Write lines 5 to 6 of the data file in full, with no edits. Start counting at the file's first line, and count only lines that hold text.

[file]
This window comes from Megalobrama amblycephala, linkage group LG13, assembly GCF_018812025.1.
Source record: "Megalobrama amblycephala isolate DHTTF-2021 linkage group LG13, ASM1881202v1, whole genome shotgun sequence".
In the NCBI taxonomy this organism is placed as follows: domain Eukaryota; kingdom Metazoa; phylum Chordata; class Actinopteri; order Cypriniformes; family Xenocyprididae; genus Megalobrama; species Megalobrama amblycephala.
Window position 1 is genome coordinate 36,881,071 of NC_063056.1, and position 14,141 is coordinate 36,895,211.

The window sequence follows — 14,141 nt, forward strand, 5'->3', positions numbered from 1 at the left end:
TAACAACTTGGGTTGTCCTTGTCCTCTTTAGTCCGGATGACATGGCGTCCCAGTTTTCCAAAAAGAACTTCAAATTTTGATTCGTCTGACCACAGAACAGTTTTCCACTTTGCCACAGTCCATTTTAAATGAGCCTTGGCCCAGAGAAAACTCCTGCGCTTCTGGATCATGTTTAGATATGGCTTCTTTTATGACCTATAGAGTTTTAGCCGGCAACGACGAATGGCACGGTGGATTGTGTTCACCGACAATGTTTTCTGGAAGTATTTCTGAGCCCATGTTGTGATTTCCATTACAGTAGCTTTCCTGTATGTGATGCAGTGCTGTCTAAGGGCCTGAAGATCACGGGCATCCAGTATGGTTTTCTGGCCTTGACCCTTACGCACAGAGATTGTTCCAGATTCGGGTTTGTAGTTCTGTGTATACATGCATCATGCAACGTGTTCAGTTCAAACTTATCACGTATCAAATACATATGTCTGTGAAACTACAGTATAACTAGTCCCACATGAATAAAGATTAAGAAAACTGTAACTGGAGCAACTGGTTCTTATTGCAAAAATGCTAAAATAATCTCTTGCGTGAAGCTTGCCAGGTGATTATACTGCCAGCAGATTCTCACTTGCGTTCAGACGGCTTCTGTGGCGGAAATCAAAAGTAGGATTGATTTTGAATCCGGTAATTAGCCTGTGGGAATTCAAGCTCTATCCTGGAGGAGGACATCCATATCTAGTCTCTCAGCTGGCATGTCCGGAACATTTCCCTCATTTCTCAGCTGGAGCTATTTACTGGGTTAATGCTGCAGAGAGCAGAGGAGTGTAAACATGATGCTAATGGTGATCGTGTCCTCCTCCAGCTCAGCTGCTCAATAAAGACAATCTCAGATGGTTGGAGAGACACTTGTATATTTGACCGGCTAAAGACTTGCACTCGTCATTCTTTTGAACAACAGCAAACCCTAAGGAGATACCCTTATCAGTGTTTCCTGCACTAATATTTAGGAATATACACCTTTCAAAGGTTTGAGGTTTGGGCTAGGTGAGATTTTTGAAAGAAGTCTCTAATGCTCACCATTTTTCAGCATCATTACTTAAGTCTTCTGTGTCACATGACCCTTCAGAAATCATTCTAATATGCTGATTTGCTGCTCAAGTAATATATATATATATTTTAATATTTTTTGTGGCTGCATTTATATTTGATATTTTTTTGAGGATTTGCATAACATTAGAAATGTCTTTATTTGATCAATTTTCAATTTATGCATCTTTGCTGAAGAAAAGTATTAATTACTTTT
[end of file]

The window sequence follows — 14,141 nt, forward strand, 5'->3', positions numbered from 1 at the left end:
TAACAACTTGGGTTGTCCTTGTCCTCTTTAGTCCGGATGACATGGCGTCCCAGTTTTCCAAAAAGAACTTCAAATTTTGATTCGTCTGACCACAGAACAGTTTTCCACTTTGCCACAGTCCATTTTAAATGAGCCTTGGCCCAGAGAAAACTCCTGCGCTTCTGGATCATGTTTAGATATGGCTTCTTTTATGACCTATAGAGTTTTAGCCGGCAACGACGAATGGCACGGTGGATTGTGTTCACCGACAATGTTTTCTGGAAGTATTTCTGAGCCCATGTTGTGATTTCCATTACAGTAGCTTTCCTGTATGTGATGCAGTGCTGTCTAAGGGCCTGAAGATCACGGGCATCCAGTATGGTTTTCTGGCCTTGACCCTTACGCACAGAGATTGTTCCAGATTCGGGTTTGTAGTTCTGTGTATACATGCATCATGCAACGTGTTCAGTTCAAACTTATCACGTATCAAATACATATGTCTGTGAAACTACAGTATAACTAGTCCCACATGAATAAAGATTAAGAAAACTGTAACTGGAGCAACTGGTTCTTATTGCAAAAATGCTAAAATAATCTCTTGCGTGAAGCTTGCCAGGTGATTATACTGCCAGCAGATTCTCACTTGCGTTCAGACGGCTTCTGTGGCGGAAATCAAAAGTAGGATTGATTTTGAATCCGGTAATTAGCCTGTGGGAATTCAAGCTCTATCCTGGAGGAGGACATCCATATCTAGTCTCTCAGCTGGCATGTCCGGAACATTTCCCTCATTTCTCAGCTGGAGCTATTTACTGGGTTAATGCTGCAGAGAGCAGAGGAGTGTAAACATGATGCTAATGGTGATCGTGTCCTCCTCCAGCTCAGCTGCTCAATAAAGACAATCTCAGATGGTTGGAGAGACACTTGTATATTTGACCGGCTAAAGACTTGCACTCGTCATTCTTTTGAACAACAGCAAACCCTAAGGAGATACCCTTATCAGTGTTTCCTGCACTAATATTTAGGAATATACACCTTTCAAAGGTTTGAGGTTTGGGCTAGGTGAGATTTTTGAAAGAAGTCTCTAATGCTCACCATTTTTCAGCATCATTACTTAAGTCTTCTGTGTCACATGACCCTTCAGAAATCATTCTAATATGCTGATTTGCTGCTCAAGTAATATATATATATATTTTAATATTTTTTGTGGCTGCATTTATATTTGATATTTTTTTGAGGATTTGCATAACATTAGAAATGTCTTTATTTGATCAATTTTCAATTTATGCATCTTTGCTGAAGAAAAGTATTAATTACTTTT